ANCHORAGE, Alaska (AP) -- A crewman was swept overboard Tuesday from a ship searching for survivors from a Bering Sea fishing vessel explosion and fire, raising to three the toll of those lost in the frigid water.
The Coast Guard on Tuesday night abandoned its search for the three missing men.
A fourth man died earlier of injuries suffered in the fire Sunday aboard the fishing vessel Galaxy, a 180-foot Seattle-based vessel used to catch and process Pacific cod.
The crewman was lost Tuesday morning from the Clipper Express, a 138-foot Seattle-based vessel.
Searchers looked for the missing Galaxy crewmen for more than 50 hours.
''We did the absolute best we could to find the two missing crewmembers,'' said Capt. Mike Neussl, search and rescue chief for the 17th Coast Guard District.
''The deciding factor for suspending the search was the extremely low probability of survival this long after entering the water,'' he said.
Lost from the Galaxy were Jerry L. Stephens of Edmonds, Wash., the first mate, and cook George F. Karn of Anchorage and Auburn, Wash.
The Clipper Express, which rescued two people swimming in survival suits on Sunday after they abandoned the Galaxy, was holding its position Tuesday in 30-foot seas and 50-knot winds when the crewman was lost, said Coast Guard Petty Officer Roger Wetherell.
That man, identified as Daniel Schmiedt of Arlington, Wash., was wearing neither a survival suit nor a life jacket, only rain gear.
''In 45-degree weather, that's not a very long survival time,'' said Coast Guard Lt. Michele Schallip of Juneau.
The Coast Guard was preparing to launch a formal investigation into the cause of the Galaxy blast.
''These people had probably less than five minutes to get off the ship,'' Wetherell said.
The Galaxy was carrying a crew of 25 and an observer from the National Marine Fisheries Service. Eighteen of those on board were rescued by fishing boats in the area. Five injured crew members were taken to hospitals in Anchorage and Seattle.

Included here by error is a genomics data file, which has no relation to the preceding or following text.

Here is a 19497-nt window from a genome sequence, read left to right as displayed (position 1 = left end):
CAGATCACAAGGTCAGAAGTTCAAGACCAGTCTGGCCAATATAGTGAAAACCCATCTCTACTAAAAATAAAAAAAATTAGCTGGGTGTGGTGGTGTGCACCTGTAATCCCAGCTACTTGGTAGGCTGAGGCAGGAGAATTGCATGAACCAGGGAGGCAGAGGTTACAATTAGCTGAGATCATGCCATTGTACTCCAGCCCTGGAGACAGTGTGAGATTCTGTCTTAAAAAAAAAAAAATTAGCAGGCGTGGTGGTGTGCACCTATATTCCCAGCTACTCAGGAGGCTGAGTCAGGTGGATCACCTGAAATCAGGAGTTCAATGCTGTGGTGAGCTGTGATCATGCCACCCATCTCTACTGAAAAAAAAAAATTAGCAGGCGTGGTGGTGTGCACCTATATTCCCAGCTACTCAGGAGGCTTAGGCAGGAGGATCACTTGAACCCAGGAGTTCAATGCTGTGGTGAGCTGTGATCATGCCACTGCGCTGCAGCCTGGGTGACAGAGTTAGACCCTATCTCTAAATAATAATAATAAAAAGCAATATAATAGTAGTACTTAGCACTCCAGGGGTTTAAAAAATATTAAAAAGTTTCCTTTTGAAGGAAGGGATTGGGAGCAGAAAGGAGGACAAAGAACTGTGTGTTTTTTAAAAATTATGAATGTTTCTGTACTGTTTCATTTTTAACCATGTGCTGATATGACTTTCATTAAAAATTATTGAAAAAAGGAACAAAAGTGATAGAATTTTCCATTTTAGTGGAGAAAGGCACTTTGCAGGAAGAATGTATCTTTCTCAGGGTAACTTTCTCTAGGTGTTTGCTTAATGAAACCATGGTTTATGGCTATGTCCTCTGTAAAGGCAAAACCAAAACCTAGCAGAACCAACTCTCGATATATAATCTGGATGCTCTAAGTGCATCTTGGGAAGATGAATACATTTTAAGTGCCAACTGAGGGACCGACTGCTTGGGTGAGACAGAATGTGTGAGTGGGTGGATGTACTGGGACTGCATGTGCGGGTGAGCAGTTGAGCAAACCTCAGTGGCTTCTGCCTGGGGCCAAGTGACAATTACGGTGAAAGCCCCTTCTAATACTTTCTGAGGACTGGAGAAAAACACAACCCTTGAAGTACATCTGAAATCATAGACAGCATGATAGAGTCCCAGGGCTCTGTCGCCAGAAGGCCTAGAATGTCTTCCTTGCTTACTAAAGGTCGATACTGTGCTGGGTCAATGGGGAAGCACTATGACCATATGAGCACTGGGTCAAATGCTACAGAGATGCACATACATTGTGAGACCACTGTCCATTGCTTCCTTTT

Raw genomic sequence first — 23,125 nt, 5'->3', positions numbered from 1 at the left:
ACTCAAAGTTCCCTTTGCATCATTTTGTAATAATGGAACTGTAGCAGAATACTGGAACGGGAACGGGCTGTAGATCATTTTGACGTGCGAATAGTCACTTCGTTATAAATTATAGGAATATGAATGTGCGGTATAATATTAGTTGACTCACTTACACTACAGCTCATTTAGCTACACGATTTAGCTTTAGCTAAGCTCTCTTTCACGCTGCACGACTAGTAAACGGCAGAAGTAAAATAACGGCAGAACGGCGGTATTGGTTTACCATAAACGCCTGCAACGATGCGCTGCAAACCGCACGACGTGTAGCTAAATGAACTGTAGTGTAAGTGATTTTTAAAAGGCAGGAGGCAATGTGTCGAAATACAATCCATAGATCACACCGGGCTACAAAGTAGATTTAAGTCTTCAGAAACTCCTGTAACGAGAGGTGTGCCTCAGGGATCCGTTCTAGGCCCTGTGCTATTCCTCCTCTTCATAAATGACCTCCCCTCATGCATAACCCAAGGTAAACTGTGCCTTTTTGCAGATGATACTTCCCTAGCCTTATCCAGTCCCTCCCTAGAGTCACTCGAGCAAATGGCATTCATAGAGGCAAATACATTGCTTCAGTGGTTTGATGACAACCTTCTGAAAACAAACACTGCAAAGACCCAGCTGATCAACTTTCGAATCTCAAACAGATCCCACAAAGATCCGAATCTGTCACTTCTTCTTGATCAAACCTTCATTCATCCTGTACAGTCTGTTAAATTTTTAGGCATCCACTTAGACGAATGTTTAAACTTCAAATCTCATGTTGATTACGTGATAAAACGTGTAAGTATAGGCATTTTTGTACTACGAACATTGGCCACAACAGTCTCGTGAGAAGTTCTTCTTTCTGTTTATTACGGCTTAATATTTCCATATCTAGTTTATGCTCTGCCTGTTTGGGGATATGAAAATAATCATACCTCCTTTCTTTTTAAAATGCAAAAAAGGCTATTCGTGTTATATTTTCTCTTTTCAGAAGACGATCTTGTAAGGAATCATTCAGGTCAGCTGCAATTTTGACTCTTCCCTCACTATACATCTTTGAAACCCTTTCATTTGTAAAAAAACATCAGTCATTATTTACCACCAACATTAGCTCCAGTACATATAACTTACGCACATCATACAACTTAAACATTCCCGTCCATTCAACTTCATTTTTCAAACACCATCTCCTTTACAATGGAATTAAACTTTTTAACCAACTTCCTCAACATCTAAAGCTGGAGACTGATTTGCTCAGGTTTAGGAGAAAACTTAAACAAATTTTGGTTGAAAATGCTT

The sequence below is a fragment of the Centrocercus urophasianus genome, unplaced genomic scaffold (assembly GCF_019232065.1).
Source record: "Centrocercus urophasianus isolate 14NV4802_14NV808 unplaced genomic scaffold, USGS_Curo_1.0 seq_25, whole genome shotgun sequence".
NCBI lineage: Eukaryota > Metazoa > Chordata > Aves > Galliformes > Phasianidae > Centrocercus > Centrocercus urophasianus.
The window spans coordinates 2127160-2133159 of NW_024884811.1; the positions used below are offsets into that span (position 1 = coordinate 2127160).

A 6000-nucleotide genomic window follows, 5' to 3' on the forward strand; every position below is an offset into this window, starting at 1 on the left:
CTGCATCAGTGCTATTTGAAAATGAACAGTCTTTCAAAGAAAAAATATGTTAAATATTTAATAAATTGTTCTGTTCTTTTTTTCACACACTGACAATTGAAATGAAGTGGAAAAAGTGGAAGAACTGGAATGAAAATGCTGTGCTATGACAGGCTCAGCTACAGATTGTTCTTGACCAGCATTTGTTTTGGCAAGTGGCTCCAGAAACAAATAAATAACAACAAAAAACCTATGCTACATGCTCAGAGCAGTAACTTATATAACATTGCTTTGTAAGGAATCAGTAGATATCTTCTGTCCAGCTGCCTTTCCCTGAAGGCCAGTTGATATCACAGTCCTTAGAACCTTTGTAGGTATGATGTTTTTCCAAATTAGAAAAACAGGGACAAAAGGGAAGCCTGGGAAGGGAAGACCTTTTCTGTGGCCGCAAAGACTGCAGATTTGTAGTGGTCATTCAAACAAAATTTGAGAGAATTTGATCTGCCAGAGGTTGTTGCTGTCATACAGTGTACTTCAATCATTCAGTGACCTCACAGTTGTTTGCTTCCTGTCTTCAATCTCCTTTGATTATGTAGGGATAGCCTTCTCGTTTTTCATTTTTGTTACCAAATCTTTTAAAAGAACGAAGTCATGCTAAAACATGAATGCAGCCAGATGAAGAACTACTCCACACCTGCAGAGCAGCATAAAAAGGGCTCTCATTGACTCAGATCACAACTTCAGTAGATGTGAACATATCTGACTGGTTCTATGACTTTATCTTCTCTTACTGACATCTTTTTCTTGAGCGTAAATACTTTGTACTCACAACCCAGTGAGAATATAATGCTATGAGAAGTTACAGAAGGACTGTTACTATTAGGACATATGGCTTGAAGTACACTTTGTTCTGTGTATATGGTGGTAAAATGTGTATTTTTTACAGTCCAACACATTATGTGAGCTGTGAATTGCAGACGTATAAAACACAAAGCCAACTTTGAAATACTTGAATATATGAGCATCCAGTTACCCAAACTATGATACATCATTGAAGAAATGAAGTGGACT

Jose R. Rodas of Pasco, Wash., was lifted from the ship but died of injuries.
The Galaxy was about 30 miles southwest of St. Paul Island when the explosion occurred at about 4:40 p.m. Sunday. St. Paul is 750 miles southwest of Anchorage.
The cause of the explosion is not yet known. John Young, a lawyer for Galaxy Enterprises of Seattle, which owns the vessel, said the chief engineer had discovered an engine room full of smoke and before he could activate a chemical fire suppression system, ''it flashed.''
The Coast Guard and Alaska Air National Guard searched a 625 square-mile area of the Bering Sea by boat, plane and helicopter. said.
Capt. Ron Morris, Coast Guard captain of the port for western Alaska, declared the Galaxy fire a ''major marine casualty'' that will set in motion a formal investigation. Adm. James Underwood, head of the Coast Guard 17th District, appointed Lt. Cmdr. Chris Woodley of the Marine Safety Office in Anchorage to head the inquiry. Woodley will have subpoena authority and will interview crew, oversee drug and alcohol testing, and board the vessel, if possible.
The fire that charred much of the vessel had burned itself out Monday. Galaxy Enterprises has hired a salvage company that is waiting for the weather to subside before towing the vessel to the Aleutian fishing port of Dutch Harbor.
''It's good to know that the vessel is still afloat,'' Wetherell said. '' ...We'll examine the boat and try to get a sense of what happened out there so that we can begin our investigation and we'll have something to go on.''
The captain of the vessel, David Shoemaker of Carnation, Wash., was the worst injured of the survivors. He was flown to Seattle's Harborview Medical Center with burns and broken ribs.
Shoemaker is a Vietnam veteran in his early 50s with a great deal of fishing experience, said Young, the attorney for Galaxy Enterprises. Shoemaker helped refurbish the Galaxy a few years ago.
''The guy's a hell of a hero,'' Young told the Anchorage Daily News. ''He was the last guy off the boat. He experienced these burns by walking and crawling across a red-hot deck. He treated his crew like they're his family.''
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